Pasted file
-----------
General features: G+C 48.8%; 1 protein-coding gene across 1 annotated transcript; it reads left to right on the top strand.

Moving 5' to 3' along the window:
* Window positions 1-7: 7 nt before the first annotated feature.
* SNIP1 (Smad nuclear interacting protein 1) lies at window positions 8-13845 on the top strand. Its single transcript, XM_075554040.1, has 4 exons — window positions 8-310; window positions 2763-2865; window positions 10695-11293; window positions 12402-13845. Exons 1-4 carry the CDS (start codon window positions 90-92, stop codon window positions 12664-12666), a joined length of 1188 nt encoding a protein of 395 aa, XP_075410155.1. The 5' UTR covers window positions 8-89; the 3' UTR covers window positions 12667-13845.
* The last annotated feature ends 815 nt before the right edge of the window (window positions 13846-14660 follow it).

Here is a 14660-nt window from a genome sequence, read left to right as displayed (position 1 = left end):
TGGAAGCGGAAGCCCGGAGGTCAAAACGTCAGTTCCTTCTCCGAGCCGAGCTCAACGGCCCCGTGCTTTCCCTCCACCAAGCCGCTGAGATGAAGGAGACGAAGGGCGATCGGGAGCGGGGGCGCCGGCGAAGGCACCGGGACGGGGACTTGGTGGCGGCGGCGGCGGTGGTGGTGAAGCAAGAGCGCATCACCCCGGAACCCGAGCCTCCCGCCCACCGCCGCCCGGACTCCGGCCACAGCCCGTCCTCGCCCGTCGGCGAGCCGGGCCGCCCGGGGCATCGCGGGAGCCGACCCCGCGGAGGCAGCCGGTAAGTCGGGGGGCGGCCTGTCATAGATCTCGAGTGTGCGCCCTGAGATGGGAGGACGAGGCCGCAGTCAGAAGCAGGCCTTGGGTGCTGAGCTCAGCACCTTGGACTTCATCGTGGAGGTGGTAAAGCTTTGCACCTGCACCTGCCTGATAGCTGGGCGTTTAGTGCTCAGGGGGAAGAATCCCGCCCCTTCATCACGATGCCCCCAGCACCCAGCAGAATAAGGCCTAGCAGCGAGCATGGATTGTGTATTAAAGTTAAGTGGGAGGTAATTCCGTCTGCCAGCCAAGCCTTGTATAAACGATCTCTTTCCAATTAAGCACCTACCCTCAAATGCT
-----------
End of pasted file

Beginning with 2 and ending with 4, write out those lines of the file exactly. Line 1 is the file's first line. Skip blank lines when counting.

Moving 5' to 3' along the window:
* Window positions 1-7: 7 nt before the first annotated feature.
* SNIP1 (Smad nuclear interacting protein 1) lies at window positions 8-13845 on the top strand. Its single transcript, XM_075554040.1, has 4 exons — window positions 8-310; window positions 2763-2865; window positions 10695-11293; window positions 12402-13845. Exons 1-4 carry the CDS (start codon window positions 90-92, stop codon window positions 12664-12666), a joined length of 1188 nt encoding a protein of 395 aa, XP_075410155.1. The 5' UTR covers window positions 8-89; the 3' UTR covers window positions 12667-13845.